Reminiscences of John Watson, M.D. at the Talkies
While Sir Arthur Conan Doyle’s Holmes requires no introduction, Guy Ritchie’s Holmes is, as expected, a tad bit unlike the literary genius Sherlock Holmes. And so is Dr. John H Watson.
But how different?
To understand this, let’s presume a conversation between the literary characters Holmes and Watson using their inimitable science of deduction to analyze their own portrayal and other aspects in director Guy Ritchie’s movie.
Watson returns after viewing Guy Ritchie’s Sherlock Holmes and discusses it with Holmes, who obviously has not seen the movie and is unlikely to do so.
Holmes: Whatever have you been doing with yourself, Watson? Quite unlike you to visit the talkies to learn about one’s own self.
Watson: How the deuce did you know that? And precisely Mr. Ritchie’s movie for that matter?
H: You know my method. It is founded upon the observation of trifles. You had left the papers at the very page where the advertisement for the movie appeared. The rest I figured based on the time you left and returned to the residence. And of course, I sensed the smell and stain of fruit tart on your fingers.
W: Anyway, the story…
H: Yes Watson, I have already come to the conclusion that Mr. Ritchie’s story is not directly based on any of your memoirs or for that matter our creator Sir Arthur Conan Doyle’s four novels and fifty-six short stories — the Canon as they call it.
W: By George! How did you know that? Have you been visiting the talkies lately?
H: No, I have not. How often have I said to you that when you have eliminated the impossible, whatever remains, however improbable must be the truth?
W: Yes. But, how do you explain it?
H: Our times were different. The current generation is too impatient to sit through a story whose conclusion they are well aware of. Hence, it is impossible for Mr. Ritchie to take any story from the Canon. This process is completely logical. It seems otherwise only to those who skip steps: either of data or reason. To those who master the method, things are elementary, my dear Watson!
W: None the less, Mr. Lionel Wigram deserves credit for writing a story from scratch.
H: No more, or rather no less, credit than the writer of this review deserves for easily conjuring a situation between you and I. The real credit, dear Watson, goes to our creator Sir Arthur Conan Doyle. Is it not obvious?
W: It is rather obvious to me now and I gladly agree with you on that count, Holmes. And so would the modern day Sherlock Holmes enthusiasts — the Baker Street Irregulars.
H: The world is full of obvious things which nobody by any chance ever observes. Let us see, what else did you observe?
W: A magnificent performance from Mr. Robert Downey Jr., indeed. Although his character is in many ways similar, he is in other aspects dissimilar to you, Holmes. You are undoubtedly one of the finest boxers but you look upon aimless bodily exertion as a waste of energy. It is quite the contrary with Mr. Downey who bestirs himself at the slightest provocation employing the science of deduction more with the Japanese martial art of Baritsu than to solve a crime.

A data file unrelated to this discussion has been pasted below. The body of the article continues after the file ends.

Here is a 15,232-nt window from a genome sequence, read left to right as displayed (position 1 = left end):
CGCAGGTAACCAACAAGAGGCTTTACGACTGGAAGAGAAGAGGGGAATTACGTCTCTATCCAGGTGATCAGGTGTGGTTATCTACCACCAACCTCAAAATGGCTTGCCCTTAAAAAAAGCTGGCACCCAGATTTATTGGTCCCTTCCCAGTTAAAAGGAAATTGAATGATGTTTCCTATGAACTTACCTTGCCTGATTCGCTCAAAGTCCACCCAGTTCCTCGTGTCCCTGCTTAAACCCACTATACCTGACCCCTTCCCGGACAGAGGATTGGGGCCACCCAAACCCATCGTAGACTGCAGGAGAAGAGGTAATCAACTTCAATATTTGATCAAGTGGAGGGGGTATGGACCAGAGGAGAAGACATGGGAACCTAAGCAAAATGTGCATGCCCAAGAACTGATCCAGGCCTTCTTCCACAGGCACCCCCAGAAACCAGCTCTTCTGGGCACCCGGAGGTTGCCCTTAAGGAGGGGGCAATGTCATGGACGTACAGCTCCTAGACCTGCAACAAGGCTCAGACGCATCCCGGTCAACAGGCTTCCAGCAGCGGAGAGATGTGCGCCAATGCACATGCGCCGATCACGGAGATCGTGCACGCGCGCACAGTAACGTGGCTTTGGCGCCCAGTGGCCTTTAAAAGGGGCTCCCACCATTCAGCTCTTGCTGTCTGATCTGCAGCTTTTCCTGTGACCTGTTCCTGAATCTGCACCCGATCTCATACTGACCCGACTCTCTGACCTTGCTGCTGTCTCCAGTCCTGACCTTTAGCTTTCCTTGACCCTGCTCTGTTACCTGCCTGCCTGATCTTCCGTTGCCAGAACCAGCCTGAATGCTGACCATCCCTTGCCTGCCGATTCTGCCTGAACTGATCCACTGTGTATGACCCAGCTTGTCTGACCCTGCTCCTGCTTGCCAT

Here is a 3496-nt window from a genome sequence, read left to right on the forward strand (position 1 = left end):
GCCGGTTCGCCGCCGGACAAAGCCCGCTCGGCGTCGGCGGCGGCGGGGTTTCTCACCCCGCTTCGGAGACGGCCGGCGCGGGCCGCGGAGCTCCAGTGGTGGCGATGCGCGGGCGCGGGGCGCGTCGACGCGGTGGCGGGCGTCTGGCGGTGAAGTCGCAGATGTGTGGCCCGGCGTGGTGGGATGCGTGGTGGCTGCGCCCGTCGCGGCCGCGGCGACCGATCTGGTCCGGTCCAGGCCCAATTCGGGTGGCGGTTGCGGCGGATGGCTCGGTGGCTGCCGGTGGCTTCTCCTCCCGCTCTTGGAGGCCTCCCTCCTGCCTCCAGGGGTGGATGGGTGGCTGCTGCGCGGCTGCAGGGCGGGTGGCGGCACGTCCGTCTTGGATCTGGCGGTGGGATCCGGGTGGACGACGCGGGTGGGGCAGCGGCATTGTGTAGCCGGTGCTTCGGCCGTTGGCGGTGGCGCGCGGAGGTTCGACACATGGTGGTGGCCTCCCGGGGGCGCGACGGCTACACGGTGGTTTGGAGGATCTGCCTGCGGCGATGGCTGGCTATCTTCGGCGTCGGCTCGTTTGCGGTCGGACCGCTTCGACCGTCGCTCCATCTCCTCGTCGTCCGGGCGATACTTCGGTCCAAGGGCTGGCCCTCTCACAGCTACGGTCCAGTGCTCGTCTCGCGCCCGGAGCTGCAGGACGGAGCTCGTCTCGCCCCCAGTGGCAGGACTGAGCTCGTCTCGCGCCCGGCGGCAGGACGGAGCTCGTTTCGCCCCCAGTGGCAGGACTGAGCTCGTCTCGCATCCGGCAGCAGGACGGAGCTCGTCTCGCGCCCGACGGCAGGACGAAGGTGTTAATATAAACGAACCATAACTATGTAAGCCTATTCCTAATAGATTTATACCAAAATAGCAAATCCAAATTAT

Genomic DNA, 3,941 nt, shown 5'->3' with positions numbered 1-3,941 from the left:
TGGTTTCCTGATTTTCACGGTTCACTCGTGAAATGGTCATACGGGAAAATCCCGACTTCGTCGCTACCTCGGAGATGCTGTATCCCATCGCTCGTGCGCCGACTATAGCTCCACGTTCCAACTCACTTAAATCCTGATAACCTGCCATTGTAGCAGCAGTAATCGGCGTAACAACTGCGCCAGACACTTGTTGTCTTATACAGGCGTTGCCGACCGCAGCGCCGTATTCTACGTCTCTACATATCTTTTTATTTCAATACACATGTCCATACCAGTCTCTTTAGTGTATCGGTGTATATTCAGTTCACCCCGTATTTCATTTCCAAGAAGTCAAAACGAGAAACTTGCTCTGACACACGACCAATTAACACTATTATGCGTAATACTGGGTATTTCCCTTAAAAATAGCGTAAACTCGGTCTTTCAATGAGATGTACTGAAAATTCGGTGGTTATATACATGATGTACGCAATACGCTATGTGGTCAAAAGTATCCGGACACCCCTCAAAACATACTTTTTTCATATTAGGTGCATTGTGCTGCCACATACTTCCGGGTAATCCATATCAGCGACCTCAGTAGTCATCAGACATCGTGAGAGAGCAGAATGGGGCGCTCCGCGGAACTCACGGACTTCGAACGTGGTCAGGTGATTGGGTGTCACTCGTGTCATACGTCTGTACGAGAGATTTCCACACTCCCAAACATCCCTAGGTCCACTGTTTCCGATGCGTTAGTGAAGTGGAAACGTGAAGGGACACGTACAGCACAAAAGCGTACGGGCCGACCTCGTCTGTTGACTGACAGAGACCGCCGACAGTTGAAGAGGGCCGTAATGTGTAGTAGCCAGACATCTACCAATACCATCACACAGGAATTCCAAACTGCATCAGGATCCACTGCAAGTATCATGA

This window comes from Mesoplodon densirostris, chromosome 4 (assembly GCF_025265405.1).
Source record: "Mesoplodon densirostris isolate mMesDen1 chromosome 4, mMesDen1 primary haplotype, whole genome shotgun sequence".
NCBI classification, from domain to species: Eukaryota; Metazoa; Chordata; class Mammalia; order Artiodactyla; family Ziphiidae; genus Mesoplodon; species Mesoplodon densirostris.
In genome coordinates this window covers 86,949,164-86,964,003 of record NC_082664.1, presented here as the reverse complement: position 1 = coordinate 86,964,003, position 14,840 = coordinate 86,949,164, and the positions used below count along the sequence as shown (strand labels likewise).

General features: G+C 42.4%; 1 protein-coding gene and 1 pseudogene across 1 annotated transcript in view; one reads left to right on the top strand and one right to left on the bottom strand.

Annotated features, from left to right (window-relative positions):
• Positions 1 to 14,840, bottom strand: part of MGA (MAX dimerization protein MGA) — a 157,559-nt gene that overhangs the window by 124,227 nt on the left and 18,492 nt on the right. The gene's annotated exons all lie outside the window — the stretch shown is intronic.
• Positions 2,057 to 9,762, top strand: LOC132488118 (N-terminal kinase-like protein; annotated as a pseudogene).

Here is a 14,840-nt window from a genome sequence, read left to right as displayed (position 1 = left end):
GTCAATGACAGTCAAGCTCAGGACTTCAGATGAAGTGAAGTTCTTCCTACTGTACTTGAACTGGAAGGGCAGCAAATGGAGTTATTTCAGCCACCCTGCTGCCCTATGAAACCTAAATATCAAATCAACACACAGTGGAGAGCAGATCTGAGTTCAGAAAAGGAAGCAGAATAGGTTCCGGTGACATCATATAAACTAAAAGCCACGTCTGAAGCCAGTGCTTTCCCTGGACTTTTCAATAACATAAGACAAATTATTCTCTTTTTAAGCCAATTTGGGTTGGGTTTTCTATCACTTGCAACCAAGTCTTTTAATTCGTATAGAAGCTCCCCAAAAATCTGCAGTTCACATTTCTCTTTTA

H: Considering the fact that over the years our characters and mannerisms have been so unrecognizably tampered with by many an author and film-maker alike, I am in the least bit surprised to see myself transform from a literary detective to a superhero. None the less curious about how your character is depicted in the movie?
W: Aha! I thought so. Mr. Jude Law does complete justice to my role and does little to tarnish my original character. Except for the overtly depicted camaraderie between our good selves which sometimes gives one the impression of, if I may say, us sharing a brotherly-romance. And of course, how could I forget — I get to kick you.
H: So does Irene, I am sure, figuratively and not literally. And without an iota of doubt Mary walks in to your life to wipe out any evidence of a brewing and false so-called bromance between you and I.
W: Absolutely! And together we kick the backside of our bête noire: Lord Blackwood. Never heard of him before. Overall, a more entertaining than intriguing piece of cinema for the new breed of Sherlock Holmes aficionados. Mr. Ritchie leaves no stone unturned in deploying his usual tactics of slow-motion action sequences and music-video style of cinema he popularized with his previous movies Snatch and Lock, Stock and Two Smoking Barrels…
H: I will have to interrupt you there, Watson! I consider that a man’s brain originally is like a little empty attic, and you have to stock it with such furniture as you choose. It is of the highest importance, therefore, not to have useless facts elbowing out the useful ones. What the deuce is it to me as to how many and what kind of movies Mr. Ritchie has made in the past?
W: But surely would you not want to deduce the box office fate of this movie?
H: That, I already have but dare not reveal it. You may remember the old saying, ‘There is danger for him who taketh the tiger cub, and danger also for whoso snatches a delusion from an audience.’
This review is written based on the style, words, and content from Sir Arthur Conan Doyle’s popular work of fiction Sherlock Holmes. Also with inputs from a dear friend, Vivek (Mashtor!).